It’s hard to remember a time before smartphones. Amazingly though, it was just 10 years ago today, January 9, that Apple shook not just the tech space, but the entire world with the unveiling of the original iPhone.
A device that marked a seismic shift in portable technology and consumer expectations alike, the 2G, low-res, plastic bodied original iPhone already looks like a relic from a distant time. Over the past 10 years, iPhones have become thinner, faster, bigger, stronger, and added more megapixels than you count on your fingers.
Apple’s not done either. Yes, the rate of smartphone evolution might have slowed recently, but the next wave of iPhones are going to be even more exciting than those that have come before. Want to know what’s next? Here’s everything you can expect from the next decade of iPhones.
1) Curved Screens
Image: Concept Phones
Let’s start with something that will be with us towards the beginning of this next 10-year cycle, a curved iPhone. A long mooted iPhone addition, the tech’s already there - just look at the Samsung Galaxy S7 Edge - and dozens of patents have shown that Apple is already working on the futuristic phone.
Unlike Samsung’s attempts though, this will offer more than some subtle curving. Instead, it's looking like a complete wraparound display is inbound, enveloping both sides of the phone in a single sweeping arch of visual loveliness.
The curved model won’t be the standard straight away, but an additional high-end luxury model, or ‘iPhone Pro’ as a number of reports have dubbed it. When it does eventually land - possibly this September according to analysts - expect to see virtual buttons populate the side of your phone. These reactive shortcuts will change to what apps you’re viewing on the main section of the screen - much like the current MacBook Pro Touch Bar.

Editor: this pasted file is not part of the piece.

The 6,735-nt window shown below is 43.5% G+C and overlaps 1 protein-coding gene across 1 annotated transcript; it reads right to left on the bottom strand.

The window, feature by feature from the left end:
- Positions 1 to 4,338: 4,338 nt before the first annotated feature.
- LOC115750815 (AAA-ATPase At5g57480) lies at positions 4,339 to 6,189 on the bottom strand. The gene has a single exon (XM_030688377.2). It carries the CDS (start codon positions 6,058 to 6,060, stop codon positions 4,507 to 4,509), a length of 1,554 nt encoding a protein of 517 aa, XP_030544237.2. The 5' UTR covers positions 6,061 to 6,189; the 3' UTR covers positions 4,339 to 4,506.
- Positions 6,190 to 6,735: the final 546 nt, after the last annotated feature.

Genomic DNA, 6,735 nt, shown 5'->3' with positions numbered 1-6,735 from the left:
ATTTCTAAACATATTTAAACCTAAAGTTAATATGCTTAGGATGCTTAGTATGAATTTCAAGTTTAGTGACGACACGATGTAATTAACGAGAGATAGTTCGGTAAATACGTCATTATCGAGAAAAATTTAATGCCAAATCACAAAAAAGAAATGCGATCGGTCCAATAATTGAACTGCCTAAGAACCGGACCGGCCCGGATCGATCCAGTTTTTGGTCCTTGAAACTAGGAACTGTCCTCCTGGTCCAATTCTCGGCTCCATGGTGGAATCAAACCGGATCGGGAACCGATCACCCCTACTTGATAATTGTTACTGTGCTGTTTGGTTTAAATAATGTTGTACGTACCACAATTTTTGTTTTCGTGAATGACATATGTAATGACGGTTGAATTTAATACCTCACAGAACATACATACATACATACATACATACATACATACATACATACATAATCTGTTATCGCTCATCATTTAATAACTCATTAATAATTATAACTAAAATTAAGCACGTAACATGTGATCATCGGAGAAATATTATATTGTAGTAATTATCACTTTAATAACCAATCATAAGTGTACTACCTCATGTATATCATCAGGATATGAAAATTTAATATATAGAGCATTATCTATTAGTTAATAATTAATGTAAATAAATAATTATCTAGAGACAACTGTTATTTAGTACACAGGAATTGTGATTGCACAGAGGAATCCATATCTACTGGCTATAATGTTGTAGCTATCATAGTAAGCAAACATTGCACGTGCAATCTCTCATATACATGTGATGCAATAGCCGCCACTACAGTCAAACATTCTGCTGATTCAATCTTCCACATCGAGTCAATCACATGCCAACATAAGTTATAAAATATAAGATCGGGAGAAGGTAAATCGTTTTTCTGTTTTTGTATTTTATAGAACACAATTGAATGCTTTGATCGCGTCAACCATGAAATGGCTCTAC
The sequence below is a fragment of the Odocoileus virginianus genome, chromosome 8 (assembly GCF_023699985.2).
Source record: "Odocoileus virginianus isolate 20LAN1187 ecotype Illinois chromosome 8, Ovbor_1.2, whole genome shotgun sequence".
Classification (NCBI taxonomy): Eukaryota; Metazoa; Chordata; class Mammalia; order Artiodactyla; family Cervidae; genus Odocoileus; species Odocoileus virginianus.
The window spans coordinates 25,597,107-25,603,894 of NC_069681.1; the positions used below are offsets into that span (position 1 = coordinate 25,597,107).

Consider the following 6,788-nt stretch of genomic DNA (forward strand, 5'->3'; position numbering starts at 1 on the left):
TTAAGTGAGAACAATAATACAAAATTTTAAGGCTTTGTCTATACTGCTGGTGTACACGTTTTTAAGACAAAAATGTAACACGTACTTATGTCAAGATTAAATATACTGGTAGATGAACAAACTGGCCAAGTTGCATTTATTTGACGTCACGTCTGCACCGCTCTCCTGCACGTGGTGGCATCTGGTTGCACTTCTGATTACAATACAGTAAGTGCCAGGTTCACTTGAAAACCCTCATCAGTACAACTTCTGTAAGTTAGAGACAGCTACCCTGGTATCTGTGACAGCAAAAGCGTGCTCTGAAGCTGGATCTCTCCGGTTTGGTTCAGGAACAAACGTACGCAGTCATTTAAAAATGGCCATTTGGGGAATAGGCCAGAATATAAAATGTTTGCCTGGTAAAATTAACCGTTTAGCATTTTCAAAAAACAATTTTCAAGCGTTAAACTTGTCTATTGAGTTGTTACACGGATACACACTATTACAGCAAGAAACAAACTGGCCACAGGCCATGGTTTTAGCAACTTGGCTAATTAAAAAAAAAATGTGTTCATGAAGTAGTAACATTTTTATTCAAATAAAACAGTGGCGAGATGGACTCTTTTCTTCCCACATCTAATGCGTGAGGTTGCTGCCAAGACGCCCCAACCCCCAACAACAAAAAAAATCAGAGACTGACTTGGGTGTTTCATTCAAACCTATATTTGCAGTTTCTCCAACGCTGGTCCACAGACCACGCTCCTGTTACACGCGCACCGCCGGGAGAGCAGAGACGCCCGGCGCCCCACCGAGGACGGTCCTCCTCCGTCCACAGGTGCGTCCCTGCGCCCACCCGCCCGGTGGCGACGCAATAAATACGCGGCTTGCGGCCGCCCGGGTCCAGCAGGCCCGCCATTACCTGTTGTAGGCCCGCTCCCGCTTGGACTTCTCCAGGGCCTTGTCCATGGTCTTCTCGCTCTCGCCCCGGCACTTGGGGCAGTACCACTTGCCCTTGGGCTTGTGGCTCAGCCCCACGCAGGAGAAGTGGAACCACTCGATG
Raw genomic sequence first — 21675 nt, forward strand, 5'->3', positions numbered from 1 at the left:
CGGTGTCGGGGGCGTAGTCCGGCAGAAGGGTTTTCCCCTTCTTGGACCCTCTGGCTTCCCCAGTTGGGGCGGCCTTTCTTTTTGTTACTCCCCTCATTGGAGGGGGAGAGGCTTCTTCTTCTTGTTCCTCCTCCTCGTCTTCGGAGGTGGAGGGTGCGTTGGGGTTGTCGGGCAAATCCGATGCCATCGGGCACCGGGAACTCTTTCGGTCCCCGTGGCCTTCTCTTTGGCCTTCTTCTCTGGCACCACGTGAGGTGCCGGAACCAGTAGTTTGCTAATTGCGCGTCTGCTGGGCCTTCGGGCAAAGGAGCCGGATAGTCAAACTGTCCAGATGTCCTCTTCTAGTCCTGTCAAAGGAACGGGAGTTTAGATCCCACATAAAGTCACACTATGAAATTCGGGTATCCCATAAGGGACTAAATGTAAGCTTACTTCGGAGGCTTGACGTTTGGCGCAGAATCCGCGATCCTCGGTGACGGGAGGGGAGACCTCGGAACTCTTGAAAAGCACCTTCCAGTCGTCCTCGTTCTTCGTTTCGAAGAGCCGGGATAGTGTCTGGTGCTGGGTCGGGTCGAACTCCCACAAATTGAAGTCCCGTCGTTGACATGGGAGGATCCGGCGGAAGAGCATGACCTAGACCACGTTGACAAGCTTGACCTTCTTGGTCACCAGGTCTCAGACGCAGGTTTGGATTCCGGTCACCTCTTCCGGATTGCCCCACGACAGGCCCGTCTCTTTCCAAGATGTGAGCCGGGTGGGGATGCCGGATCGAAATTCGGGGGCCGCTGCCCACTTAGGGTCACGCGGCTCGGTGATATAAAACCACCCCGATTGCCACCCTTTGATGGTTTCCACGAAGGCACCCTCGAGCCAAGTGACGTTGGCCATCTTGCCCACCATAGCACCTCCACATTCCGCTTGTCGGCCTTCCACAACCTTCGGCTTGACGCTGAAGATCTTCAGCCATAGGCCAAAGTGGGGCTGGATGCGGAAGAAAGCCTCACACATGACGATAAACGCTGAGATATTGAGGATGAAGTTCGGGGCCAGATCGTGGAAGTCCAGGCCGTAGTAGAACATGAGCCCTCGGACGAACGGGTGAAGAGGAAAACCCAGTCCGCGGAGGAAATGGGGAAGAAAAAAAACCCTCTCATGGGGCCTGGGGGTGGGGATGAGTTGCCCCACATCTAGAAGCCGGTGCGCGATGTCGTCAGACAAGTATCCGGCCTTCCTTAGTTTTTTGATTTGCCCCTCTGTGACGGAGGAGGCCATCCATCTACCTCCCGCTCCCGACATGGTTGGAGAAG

2) Foldable Phones
OK, yes, curved screens look cool, foldable devices, however, are the future, and one that it’s no secret that Apple is actively working on. The company’s been filing patents around the innovative pocket-friendly tech for years, and the ideas and intelligent property requests continue to flow.
Giving owners the best of both worlds, these foldable phones will allow for large, immersive screens to be collapsed down into a pocket-friendly form when not in use. While it's still a few years from mass consumer availability, display manufacturers have even already started showing off the tech.
Exactly when the foldable iPhone will drop is still unclear. While one futurologist has pegged 2019 as the magical date, others have looked to 2020 or beyond as a more realistic timeframe, we’d peg it down for the latter part of this second decade. However, with Samsung rumoured to be readying its own folding phone for launch as early as this year, Apple is unlikely to wait too long before launching its own folding offering.
3) Wireless Charging
It’s going to happen, honest. Eventually it has to. A feature that’s been tipped to make an appearance on every iPhone over the past few years, wireless charging is definitely in the works and will be here well before that second decade is up.
The hold up is down to Apple’s unwillingness to compromise. Instead of some basic addition that requires phones to be placed on specialised charging pads - something that’s just as restrictive as actually connecting a cable - the iPhone maker is working with partners to add long- range wireless tech. Seriously long-range.
According to industry analyst Louis Basenese who cites insider sources at both companies, Apple has joined forces with speciality start-up firm Energous to master wireless charging tech that will automatically repower your phone up to 15 feet (4.5 metres) from the charging station. This is expected to make an appearance later this year, but we've heard that before so don't hold your breath.
4) Interchangeable Camera Lenses